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The influence of land use change on landslide susceptibility zonation: the Briga catchment test site (Messina, Italy).

Reichenbach P, Busca C, Mondini AC, Rossi M - Environ Manage (2014)

Bottom Line: On October 1, 2009, the area was hit by an intense rainfall event that triggered abundant slope failures and resulted in widespread erosion.After the storm, an inventory map showing the distribution of pre-event and event landslides was prepared for the area.Differences in the susceptibility models were analyzed and quantified to evaluate the effects of land use change on the susceptibility zonation.

View Article: PubMed Central - PubMed

Affiliation: Consiglio Nazionale delle Ricerche, Istituto di Ricerca per la Protezione Idrogeologica, Perugia, Italy, Paola.Reichenbach@irpi.cnr.it.

ABSTRACT
The spatial distribution of landslides is influenced by different climatic conditions and environmental settings including topography, morphology, hydrology, lithology, and land use. In this work, we have attempted to evaluate the influence of land use change on landslide susceptibility (LS) for a small study area located in the southern part of the Briga catchment, along the Ionian coast of Sicily (Italy). On October 1, 2009, the area was hit by an intense rainfall event that triggered abundant slope failures and resulted in widespread erosion. After the storm, an inventory map showing the distribution of pre-event and event landslides was prepared for the area. Moreover, two different land use maps were developed: the first was obtained through a semi-automatic classification of digitized aerial photographs acquired in 1954, the second through the combination of supervised classifications of two recent QuickBird images. Exploiting the two land use maps and different land use scenarios, LS zonations were prepared through multivariate statistical analyses. Differences in the susceptibility models were analyzed and quantified to evaluate the effects of land use change on the susceptibility zonation. Susceptibility maps show an increase in the areal percentage and number of slope units classified as unstable related to the increase in bare soils to the detriment of forested areas.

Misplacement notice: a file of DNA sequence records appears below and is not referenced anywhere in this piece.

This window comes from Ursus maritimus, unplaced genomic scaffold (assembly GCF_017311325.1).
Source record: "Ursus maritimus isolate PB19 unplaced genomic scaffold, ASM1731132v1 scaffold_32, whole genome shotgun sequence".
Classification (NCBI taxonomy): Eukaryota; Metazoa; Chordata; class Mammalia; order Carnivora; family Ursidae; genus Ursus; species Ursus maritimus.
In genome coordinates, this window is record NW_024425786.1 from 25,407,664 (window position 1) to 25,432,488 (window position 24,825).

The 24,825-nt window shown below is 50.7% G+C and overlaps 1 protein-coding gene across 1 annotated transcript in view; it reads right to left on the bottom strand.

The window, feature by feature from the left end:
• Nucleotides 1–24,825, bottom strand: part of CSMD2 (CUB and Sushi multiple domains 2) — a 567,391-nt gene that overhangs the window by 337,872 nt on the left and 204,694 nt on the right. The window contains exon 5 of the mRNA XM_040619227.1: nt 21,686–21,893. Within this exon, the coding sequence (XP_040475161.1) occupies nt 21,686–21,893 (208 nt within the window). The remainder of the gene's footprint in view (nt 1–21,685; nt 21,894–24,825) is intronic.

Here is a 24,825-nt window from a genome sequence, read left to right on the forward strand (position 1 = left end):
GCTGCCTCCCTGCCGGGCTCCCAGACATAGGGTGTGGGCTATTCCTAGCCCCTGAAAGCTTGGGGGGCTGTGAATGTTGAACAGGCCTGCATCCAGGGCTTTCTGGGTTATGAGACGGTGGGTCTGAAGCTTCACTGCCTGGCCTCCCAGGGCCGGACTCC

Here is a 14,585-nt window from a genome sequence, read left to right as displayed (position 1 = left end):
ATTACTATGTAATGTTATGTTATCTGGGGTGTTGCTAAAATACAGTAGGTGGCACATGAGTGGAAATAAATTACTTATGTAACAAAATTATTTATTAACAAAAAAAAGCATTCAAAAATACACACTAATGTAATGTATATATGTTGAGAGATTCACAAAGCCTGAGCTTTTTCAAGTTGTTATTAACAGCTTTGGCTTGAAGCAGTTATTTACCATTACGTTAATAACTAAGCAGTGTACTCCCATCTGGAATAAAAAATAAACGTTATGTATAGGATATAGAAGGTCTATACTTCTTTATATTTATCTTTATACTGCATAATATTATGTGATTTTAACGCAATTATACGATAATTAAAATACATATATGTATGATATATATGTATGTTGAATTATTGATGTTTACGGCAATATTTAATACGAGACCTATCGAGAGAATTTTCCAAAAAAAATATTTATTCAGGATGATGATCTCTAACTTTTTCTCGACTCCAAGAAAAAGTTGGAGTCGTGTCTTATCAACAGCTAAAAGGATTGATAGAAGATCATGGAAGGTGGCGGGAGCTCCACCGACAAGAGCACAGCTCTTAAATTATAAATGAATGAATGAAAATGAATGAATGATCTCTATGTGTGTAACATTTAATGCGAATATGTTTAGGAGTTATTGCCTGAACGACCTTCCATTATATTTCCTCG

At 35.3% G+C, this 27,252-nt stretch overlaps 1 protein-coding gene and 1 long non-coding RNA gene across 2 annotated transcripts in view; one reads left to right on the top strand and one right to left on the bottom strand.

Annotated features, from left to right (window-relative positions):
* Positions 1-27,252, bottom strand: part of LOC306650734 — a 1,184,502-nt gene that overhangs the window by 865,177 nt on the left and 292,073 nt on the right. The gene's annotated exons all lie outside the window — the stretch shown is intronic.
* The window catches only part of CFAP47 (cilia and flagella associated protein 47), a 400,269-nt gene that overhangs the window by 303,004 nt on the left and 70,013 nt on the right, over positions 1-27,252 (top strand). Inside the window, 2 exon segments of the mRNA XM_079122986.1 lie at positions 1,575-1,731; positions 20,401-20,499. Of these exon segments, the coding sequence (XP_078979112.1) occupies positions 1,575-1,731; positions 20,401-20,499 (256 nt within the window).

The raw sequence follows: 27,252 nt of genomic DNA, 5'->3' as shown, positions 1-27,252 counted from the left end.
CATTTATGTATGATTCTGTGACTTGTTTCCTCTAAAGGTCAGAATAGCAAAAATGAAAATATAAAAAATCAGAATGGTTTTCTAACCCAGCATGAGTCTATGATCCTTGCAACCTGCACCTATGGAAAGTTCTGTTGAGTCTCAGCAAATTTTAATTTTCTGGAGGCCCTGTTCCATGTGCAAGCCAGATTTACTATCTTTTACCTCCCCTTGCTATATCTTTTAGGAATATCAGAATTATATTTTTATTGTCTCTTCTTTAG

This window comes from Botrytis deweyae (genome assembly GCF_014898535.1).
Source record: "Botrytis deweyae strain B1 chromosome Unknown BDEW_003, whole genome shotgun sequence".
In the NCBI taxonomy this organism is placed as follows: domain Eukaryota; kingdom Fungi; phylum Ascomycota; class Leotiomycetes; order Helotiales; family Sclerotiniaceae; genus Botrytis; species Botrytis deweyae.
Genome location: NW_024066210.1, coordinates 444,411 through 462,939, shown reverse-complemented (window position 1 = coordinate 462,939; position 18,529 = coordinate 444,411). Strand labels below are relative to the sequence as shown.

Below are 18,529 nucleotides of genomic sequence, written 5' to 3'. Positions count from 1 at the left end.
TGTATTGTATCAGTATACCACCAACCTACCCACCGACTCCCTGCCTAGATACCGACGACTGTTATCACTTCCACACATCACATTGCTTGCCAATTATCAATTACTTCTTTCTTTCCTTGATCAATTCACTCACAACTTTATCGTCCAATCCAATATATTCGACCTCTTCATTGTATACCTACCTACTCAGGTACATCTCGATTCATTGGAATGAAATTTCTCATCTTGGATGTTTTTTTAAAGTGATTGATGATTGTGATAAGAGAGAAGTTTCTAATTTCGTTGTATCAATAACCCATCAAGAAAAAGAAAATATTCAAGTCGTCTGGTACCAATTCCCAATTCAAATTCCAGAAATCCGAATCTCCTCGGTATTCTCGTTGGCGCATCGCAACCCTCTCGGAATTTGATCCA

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pp-plots and maps show for each slope unit of the CM models (Fig. 4), the difference between the probability values obtained using the 2009 and the 1954 land use maps. In the pp-plots, dark green and dark pinkpoints represent SU classified as stable or unstable in both models whether light green and light pink points SU with different classification. Numbers in the pp-plots show the count of points (Color figure online)
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Fig5: pp-plots and maps show for each slope unit of the CM models (Fig. 4), the difference between the probability values obtained using the 2009 and the 1954 land use maps. In the pp-plots, dark green and dark pinkpoints represent SU classified as stable or unstable in both models whether light green and light pink points SU with different classification. Numbers in the pp-plots show the count of points (Color figure online)

Mentions: To evaluate the agreement and the difference between the models prepared using the 2009 and the 1954 land use maps, for each threshold (2, 5, and 10 %) we computed a pp-plot (probability–probability plot) comparing for each slope unit the probability value obtained for the CM zonation. Figure 5 illustrates pp-plots and maps showing for each slope unit the difference between the susceptibility models prepared using the 2009 and the 1954 land use maps.Fig. 5